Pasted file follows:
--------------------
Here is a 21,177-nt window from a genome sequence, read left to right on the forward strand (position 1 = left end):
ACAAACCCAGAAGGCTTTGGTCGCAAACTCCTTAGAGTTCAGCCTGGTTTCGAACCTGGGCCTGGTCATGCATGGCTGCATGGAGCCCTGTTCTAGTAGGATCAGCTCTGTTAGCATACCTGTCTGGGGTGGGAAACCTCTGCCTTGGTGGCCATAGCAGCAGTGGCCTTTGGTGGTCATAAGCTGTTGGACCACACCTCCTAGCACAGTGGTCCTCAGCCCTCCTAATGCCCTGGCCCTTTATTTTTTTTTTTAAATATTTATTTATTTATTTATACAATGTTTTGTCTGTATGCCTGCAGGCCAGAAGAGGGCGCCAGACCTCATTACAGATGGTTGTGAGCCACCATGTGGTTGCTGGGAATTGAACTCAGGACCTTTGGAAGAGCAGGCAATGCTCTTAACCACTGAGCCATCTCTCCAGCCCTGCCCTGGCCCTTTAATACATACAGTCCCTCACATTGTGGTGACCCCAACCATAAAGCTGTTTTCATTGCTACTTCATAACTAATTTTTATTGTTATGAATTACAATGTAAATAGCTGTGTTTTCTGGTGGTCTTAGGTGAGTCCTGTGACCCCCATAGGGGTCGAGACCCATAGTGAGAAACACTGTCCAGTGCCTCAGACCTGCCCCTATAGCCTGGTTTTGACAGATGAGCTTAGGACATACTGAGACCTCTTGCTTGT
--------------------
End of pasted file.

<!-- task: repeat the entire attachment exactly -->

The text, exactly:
Here is a 21,177-nt window from a genome sequence, read left to right on the forward strand (position 1 = left end):
ACAAACCCAGAAGGCTTTGGTCGCAAACTCCTTAGAGTTCAGCCTGGTTTCGAACCTGGGCCTGGTCATGCATGGCTGCATGGAGCCCTGTTCTAGTAGGATCAGCTCTGTTAGCATACCTGTCTGGGGTGGGAAACCTCTGCCTTGGTGGCCATAGCAGCAGTGGCCTTTGGTGGTCATAAGCTGTTGGACCACACCTCCTAGCACAGTGGTCCTCAGCCCTCCTAATGCCCTGGCCCTTTATTTTTTTTTTTAAATATTTATTTATTTATTTATACAATGTTTTGTCTGTATGCCTGCAGGCCAGAAGAGGGCGCCAGACCTCATTACAGATGGTTGTGAGCCACCATGTGGTTGCTGGGAATTGAACTCAGGACCTTTGGAAGAGCAGGCAATGCTCTTAACCACTGAGCCATCTCTCCAGCCCTGCCCTGGCCCTTTAATACATACAGTCCCTCACATTGTGGTGACCCCAACCATAAAGCTGTTTTCATTGCTACTTCATAACTAATTTTTATTGTTATGAATTACAATGTAAATAGCTGTGTTTTCTGGTGGTCTTAGGTGAGTCCTGTGACCCCCATAGGGGTCGAGACCCATAGTGAGAAACACTGTCCAGTGCCTCAGACCTGCCCCTATAGCCTGGTTTTGACAGATGAGCTTAGGACATACTGAGACCTCTTGCTTGT